[Some text missing] Roads in 1912, keeping the name Kodak. Among those serving as postmasters at Henry's Cross Roads were: Samuel Henry, 1820; Elisha Cates, 1834; Eli Walker, 1866; Thomas Ferguson, 1866; L.D. Alexander, 1873; Wm. G. Alexander, 1873; Achilles D. McCrearey, 1880; John Fowler, 1881; Wm. Fowler, 1881; John Jacob Sellers, 1883; Robert H. Dunken, 1883; Dr. Ephraim Houseleg, 1889; Melessie Dunkin, 1890; Horton C. Hampstead, 1898; John Sharp, 1900; Wm. Snyder, 1901; James Douglas, 1903; and Elihu L. Shepard, 1909.

In 1892 mail was brought to Kodak. Harvey Underwood was appointed post master in 1892. Other postmasters appointed were James E. Huffaker, 1909; Pleasant Mount, 1911; Verdie Snyder, 1912; Guy Huffaker, 1914 serving 34 years; Carlisle Gilreath, 1948. The two recent post masters are Paul Tipton, Jr. and Jake Gilreath.

During the early years the mail was brought to the area by boat. After the railroad was established, the mail was brought from Knoxville by train. The cargo was dropped at a railroad overpass called Revelo, located about one mile across from Underdown Ferry. The mail was brought by ferry to the post office. Mail carriers on horse back then delivered the mail to the homes.

People during this time had very little cash. In order to pay their taxes, many men worked on the roads. There were no paved roads, but workers were needed for clearing roads and ditching the sides of the road.

As early as the 1800's there were fraternal organizations in the area. Among the organizations were: Odd Fellows, Woodman of the World and the French Broad Lodge #588; Free and Accepted Masons. Later the Junior Order of Mechanus was organized. Order of Eastern Star was organized in 1958.

The Free and Accepted Masons was organized about 1895. Charter members included Dr. J. W. Drinnen, Pleasant Underwood, Washington Baker, Robert Russell, Enoch Huffaker and Refus Kelley. In 1955, W.G. Cate was awarded a 50 year certificate of membership by the lodge.

Doctors in the area took care of the sick by making house calls. Many doctors of the time had to cross the French Broad River by ferry or walk across the ice. In 1914 one could expect a doctor to deliver a baby at one's home for $5.

Among the doctors who served the sick during the early years were Dr. Sneed, Dr. McBee prior to 1900, Dr. Arthur Campbell, Dr. Ephraim Housley, Dr. Willis Drinnen and Dr. West.

Except for a couple of raids made by the White Caps, the community felt safe from within. Few, if any, members of the White Caps lived in the area, but the White Caps were known to have ridden into the community.

Jim Brown owned a store close to the Hodges Ferry. One night the White Caps came in demanding bullets. Jim Brown, with gun in hand, demanded their departure. It was said that they ran like cowards when a gun was turned toward them.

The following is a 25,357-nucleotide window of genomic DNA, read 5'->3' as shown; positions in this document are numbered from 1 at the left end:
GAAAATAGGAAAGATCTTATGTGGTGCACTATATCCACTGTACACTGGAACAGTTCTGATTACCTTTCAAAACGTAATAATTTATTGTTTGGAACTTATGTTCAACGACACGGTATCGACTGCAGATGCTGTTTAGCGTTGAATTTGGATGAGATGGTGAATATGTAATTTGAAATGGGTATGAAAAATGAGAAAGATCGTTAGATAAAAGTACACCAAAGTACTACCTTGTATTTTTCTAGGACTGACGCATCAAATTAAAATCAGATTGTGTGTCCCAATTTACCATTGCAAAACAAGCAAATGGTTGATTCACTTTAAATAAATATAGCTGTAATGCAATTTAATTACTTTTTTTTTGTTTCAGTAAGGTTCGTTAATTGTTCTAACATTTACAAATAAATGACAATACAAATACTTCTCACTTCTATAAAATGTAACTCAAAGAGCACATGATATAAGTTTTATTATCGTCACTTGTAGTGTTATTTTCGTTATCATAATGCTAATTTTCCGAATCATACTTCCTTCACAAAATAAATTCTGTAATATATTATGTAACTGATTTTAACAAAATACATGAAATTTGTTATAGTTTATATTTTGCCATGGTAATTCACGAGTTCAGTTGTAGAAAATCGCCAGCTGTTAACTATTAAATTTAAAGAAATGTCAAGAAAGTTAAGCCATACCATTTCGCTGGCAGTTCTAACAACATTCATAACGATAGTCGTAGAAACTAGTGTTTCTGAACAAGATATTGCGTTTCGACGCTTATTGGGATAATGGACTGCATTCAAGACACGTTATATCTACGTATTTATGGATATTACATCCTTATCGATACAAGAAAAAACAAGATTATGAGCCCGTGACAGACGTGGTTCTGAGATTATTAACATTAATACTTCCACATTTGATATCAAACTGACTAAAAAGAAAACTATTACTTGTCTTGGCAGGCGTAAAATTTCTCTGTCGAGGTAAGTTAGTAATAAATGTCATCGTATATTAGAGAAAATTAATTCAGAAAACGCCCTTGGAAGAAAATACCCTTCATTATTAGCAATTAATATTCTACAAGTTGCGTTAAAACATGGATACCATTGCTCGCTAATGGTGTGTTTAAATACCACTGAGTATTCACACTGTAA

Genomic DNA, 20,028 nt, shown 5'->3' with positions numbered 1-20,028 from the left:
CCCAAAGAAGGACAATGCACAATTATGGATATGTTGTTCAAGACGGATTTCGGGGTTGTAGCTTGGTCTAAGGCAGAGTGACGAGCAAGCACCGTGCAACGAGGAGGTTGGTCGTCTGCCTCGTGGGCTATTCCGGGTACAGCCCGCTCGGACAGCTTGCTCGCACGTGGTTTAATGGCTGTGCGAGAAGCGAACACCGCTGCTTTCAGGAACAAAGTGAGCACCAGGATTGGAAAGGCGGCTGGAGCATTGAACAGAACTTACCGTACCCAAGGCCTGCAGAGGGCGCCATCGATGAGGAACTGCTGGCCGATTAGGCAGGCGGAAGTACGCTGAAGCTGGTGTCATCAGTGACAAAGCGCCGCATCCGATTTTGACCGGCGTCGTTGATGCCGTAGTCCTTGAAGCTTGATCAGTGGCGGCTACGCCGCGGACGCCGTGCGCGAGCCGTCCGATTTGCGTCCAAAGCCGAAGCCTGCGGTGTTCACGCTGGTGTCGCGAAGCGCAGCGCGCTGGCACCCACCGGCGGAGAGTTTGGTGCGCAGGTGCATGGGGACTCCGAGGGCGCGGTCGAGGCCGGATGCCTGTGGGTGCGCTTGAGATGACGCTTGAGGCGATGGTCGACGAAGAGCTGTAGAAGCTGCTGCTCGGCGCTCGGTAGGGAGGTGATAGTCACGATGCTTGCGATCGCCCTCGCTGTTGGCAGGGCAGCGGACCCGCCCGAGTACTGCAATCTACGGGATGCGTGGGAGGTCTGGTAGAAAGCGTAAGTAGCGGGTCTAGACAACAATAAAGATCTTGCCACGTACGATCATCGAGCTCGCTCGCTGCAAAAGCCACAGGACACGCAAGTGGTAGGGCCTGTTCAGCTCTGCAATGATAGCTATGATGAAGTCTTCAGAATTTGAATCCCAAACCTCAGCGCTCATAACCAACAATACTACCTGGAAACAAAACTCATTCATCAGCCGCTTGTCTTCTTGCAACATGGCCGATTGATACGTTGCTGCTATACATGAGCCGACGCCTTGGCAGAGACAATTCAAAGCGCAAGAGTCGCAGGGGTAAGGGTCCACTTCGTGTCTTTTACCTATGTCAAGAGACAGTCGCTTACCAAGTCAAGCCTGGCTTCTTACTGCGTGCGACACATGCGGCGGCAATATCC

Another incident, without the good ending, involved a woman and her two daughters. The White Caps visited them with thorns. The woman was beaten until the clothes had to be picked from her skin. She later died. The girls would have been killed also, but a neighbor heard the disturbance and ran shooting his gun. Hearing all the gun shots, the White Caps left thinking that several men were coming.

Overall, the community provided for its own needs. Self-sufficient was the word of the day. Neighbor looked-out-for and cared for neighbor. The early community was as one large extended family.

The people of this community were Anglo Saxon, English, Scotch and Scotch Irish. It has been estimated that over ninety-seven percent were pure native Anglo Saxon blood. The people were said to have the following traits: 1. Love of adventure, 2. Love of religious freedom 3. Love of their country.

Northview

The name was chosen because of the "North View" of the mountains. The Northview Community Association organized in March, 1972.

The following objectives were established:

1. To protect and promote the best interest of the residents of the area in Sevier County, north of the French Broad River.

2. To promote and strive for the improvement and betterment of all public facilities and service within said area.

3. To promote and encourage a better community and civic spirit.

4. To foster good will and friendship between all residents of the area.

5. To cooperate with county officials, and with other civic and public organizations for the general welfare of the entire Northview Community.

The first officers chosen for the Northview Association:

President, Earl G. Underwood
Vice President, Sam Hodge
Secretary, Luke Green
Treasurer, Emma Ruth Catlett

Current officers are:

Janis Russell, President
John Brewer, Vice President
Eva Harriman, Secretary/Treasurer

October, 1976, the Northview Community Association adopted a resolution supporting the combining of Kodak and Underwood Elementary Schools, dividing the pupils by age groups.

Family Life

Most people lived on a farm and made a living off the land. Vegetables were raised in the summer and preserved by canning or drying, to be eaten in the winter. Wheat and corn were grown and taken to the mill to be ground into flour and cornmeal. Every family owned a milk cow which furnished milk for drinking, butter, and homemade cottage cheese. Milk was kept cool by placing it in a nearby stream. Chickens were important because they furnished meat, eggs for eating and trading at the store for sugar, salt, dried beans, etc. Feathers were also used for feather beds and pillows. Pigs were raised for meat, and the pork was cured by canning or salting. Since there was no electricity, freezing of meats and vegetables was not possible. Once a year some farmers would kill a calf and sell it from door to door. Later, a rolling store traveled from house to house, selling necessary items.